I would love to know the full story behind this 1968 Mercury, and I would love to see a Marti Report for it. This is a car that poses a significant number of questions, and if it is as original as the owner says, it could potentially be a relatively rare find. When I first looked at it, I questioned whether it was a genuine GT. The lack of stripes, badges, and bucket seats all seemed to indicate that. However, the originality of the engine tells a different story. I guess that it is possible that someone wanted to “fly under the radar” to keep an insurance company happy, but we may never know the truth. Do you have any theories, or are you tempted to follow-up on this Cyclone because you’d like to park it in your garage?


  1. FordGuy1972 FordGuy1972 Member

    This one would be a great car to restore but it’s in really rough shape in and out. Rust, dings and dents all around, rusty bumpers and the wrong hood along with an interior that’s completely shot. It’s good news that the motor is up and running and the four speed is a plus. Assuming it is a real GT, the missing stripes and badges are probably the result of a re-paint or two and the original buyer opted for a bench seat. Or maybe it’s not a GT at all. I like the ’68-’69 Cyclones and their Ford cousins, the fastback styling is awesome. I hope this Cyclone gets restored but it will be a costly project.

    Like 10
    • Angrymike

      You’re absolutely right about runs to the paint booth, my father’s black 69 Road Runner had about 4 repaints in a 12 year period. I always amazes me when I see “original paint” on a 50+ year old car !

      Like 4
  2. Rustytech Member

    This looks like a good project if the price doesn’t go much higher.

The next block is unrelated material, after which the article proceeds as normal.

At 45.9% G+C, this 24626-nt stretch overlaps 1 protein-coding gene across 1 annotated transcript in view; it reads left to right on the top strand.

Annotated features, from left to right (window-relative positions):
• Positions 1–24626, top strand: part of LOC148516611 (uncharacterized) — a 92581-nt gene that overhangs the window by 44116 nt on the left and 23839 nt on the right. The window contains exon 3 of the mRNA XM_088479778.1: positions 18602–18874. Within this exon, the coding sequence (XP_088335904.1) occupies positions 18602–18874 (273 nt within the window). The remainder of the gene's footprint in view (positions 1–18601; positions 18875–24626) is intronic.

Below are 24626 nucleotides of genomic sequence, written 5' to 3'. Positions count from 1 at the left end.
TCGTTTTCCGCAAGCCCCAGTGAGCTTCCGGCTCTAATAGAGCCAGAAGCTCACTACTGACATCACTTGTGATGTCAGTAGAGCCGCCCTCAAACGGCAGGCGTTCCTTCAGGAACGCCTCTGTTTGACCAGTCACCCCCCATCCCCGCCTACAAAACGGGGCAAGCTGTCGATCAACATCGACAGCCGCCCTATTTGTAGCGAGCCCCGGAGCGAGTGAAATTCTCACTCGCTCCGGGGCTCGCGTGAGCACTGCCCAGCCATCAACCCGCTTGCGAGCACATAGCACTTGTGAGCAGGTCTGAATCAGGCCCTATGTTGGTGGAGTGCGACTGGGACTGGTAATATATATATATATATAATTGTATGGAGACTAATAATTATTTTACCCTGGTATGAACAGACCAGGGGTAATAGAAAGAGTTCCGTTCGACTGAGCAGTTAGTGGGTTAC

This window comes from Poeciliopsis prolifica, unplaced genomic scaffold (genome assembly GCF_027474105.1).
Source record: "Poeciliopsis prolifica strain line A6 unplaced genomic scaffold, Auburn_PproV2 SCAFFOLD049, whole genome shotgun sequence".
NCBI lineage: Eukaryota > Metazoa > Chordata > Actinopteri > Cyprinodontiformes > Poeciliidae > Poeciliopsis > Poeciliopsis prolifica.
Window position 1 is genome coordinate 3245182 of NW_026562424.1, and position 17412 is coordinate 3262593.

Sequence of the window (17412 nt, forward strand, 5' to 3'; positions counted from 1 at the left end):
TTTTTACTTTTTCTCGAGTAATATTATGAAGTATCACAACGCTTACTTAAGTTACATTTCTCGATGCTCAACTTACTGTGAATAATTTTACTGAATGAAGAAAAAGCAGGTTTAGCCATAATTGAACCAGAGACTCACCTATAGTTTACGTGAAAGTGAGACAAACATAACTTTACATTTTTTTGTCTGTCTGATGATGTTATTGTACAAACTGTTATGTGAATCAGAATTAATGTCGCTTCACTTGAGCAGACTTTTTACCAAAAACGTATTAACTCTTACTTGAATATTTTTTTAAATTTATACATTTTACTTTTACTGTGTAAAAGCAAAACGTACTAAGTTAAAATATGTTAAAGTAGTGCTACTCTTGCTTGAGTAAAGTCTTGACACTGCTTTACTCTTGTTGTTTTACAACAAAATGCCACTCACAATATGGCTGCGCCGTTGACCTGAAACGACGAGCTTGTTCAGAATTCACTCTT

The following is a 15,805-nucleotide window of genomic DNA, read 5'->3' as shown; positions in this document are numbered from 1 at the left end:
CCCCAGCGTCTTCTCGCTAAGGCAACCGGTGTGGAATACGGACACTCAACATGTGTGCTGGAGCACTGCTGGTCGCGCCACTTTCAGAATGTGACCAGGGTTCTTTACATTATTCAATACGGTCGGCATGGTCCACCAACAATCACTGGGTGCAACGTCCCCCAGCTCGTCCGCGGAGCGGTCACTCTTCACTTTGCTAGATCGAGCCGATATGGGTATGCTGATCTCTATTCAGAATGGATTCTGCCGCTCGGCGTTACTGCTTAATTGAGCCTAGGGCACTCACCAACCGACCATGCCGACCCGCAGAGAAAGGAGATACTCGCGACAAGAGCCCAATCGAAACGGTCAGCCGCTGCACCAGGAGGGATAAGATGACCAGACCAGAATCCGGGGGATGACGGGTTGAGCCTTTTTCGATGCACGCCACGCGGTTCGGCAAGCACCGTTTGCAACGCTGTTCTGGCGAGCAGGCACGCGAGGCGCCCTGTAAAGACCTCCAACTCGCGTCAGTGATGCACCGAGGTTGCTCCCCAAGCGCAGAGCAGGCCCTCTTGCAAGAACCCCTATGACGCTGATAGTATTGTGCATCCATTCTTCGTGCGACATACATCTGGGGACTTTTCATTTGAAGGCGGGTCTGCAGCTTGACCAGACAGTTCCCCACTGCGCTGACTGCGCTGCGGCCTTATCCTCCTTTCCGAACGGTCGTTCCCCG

Like 1
  3. gaspumpchas

    Being from the rust belt, these had a nasty problem of rusting out up under the cowl plenum, an area thats not readily visible. Saw one that when you let out the clutch the whole car would flex like it was hinged. Looker over good!
    Good luck and stay safe,

    Like 7
    • DON

      And this one looks to have that same cowl rot. Back in CT. in the mid 80s we went to pick up a 69 Torino wagon that had been sitting in a guys yard. When the cable from the flatbed began to pull the car , it tore in half right at the dash/ cowl area !

      Like 1
  4. JCA Member

    Looks like it came with a 3 speed on the column

    Like 5
  5. EPO3

    The shifter looks like if you slammed 3rd gear you would bust your knuckles.And have fun changing all eight spark plugs

    Like 2
    • Mr.BZ

      Always fun on the Torino/Cyclone 390!

      Like 1
  6. DON

    And this one looks to have that same cowl rot. Back in CT. in the mid 80s we went to pick up a 69 Torino wagon that had been sitting in a guys yard. When the cable from the flatbed began to pull the car , it tore in half right at the dash/ cowl area !

  7. James

    Yeah the floors are gone the cowl looks really questionable and my cyclone gt has a gt on the dash by the cyclone I highly doubt it is a gt the only way is by the vin. and I didn’t see that listed

Leave a Reply to EPO3 Cancel reply

RULES: No profanity, politics, or personal attacks.

Become a member to add images to your comments.


Keep me in the conversation via email. Or subscribe without commenting.